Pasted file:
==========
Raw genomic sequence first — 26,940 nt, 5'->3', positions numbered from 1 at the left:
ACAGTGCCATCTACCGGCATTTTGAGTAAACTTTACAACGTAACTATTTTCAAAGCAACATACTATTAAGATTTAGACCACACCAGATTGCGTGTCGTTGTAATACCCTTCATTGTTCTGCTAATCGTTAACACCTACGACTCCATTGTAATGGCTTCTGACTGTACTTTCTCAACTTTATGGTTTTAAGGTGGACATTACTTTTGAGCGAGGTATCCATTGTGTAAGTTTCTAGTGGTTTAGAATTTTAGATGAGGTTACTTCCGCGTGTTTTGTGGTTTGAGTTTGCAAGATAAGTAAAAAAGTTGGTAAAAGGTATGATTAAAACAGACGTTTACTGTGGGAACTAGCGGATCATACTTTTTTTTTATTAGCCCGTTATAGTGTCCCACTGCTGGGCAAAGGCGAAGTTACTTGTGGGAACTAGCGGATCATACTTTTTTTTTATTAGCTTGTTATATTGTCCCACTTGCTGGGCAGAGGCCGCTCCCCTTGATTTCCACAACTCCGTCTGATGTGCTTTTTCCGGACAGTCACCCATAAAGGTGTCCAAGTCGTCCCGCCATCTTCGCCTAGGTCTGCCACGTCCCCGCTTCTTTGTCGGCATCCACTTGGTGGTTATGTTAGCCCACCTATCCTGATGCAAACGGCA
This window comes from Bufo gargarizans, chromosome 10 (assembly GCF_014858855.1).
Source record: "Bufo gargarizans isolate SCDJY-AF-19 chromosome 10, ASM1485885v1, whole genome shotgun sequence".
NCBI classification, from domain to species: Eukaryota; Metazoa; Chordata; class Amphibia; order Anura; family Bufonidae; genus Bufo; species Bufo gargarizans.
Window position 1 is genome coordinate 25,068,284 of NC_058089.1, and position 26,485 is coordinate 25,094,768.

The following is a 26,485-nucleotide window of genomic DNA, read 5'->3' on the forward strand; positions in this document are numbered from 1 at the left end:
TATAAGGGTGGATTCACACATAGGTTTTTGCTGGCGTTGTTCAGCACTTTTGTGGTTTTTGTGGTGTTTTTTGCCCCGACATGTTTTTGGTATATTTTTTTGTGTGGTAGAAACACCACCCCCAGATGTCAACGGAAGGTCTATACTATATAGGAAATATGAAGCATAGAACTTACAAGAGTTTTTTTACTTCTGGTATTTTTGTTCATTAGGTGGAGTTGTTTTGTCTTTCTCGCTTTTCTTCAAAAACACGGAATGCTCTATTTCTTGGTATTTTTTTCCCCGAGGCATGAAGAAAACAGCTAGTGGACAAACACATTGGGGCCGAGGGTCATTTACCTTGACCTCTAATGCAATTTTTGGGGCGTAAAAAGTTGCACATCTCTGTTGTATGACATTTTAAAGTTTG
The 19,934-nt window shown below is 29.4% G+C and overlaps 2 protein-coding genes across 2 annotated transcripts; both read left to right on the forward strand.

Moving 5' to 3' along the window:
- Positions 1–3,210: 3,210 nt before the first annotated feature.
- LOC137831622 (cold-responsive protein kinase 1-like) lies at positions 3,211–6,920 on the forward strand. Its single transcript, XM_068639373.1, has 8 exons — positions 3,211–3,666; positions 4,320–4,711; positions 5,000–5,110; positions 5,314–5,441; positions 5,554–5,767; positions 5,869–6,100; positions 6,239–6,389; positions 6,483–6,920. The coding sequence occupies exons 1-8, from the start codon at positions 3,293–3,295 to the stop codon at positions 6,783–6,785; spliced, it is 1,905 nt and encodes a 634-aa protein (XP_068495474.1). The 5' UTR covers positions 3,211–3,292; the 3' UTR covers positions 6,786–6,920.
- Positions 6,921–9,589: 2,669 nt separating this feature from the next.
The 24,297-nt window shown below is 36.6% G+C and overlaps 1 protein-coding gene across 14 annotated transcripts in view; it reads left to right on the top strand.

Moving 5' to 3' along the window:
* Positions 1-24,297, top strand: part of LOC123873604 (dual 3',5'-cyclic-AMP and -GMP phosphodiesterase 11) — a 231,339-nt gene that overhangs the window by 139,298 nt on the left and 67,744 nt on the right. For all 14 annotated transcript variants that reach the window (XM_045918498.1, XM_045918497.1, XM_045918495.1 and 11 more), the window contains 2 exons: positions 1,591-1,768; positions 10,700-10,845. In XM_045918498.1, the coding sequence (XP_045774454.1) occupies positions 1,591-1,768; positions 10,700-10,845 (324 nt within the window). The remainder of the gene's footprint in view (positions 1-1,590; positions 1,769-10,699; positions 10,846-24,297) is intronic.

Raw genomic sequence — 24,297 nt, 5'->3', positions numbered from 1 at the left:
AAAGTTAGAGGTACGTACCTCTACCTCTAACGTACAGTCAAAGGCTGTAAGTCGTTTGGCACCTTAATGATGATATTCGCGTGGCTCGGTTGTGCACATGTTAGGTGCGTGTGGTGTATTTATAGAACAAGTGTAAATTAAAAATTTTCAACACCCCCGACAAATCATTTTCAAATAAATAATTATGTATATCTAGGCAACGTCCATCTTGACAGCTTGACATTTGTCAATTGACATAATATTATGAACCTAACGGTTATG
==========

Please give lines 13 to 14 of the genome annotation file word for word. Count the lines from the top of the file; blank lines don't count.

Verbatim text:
- Positions 6,921–9,589: 2,669 nt separating this feature from the next.
The 24,297-nt window shown below is 36.6% G+C and overlaps 1 protein-coding gene across 14 annotated transcripts in view; it reads left to right on the top strand.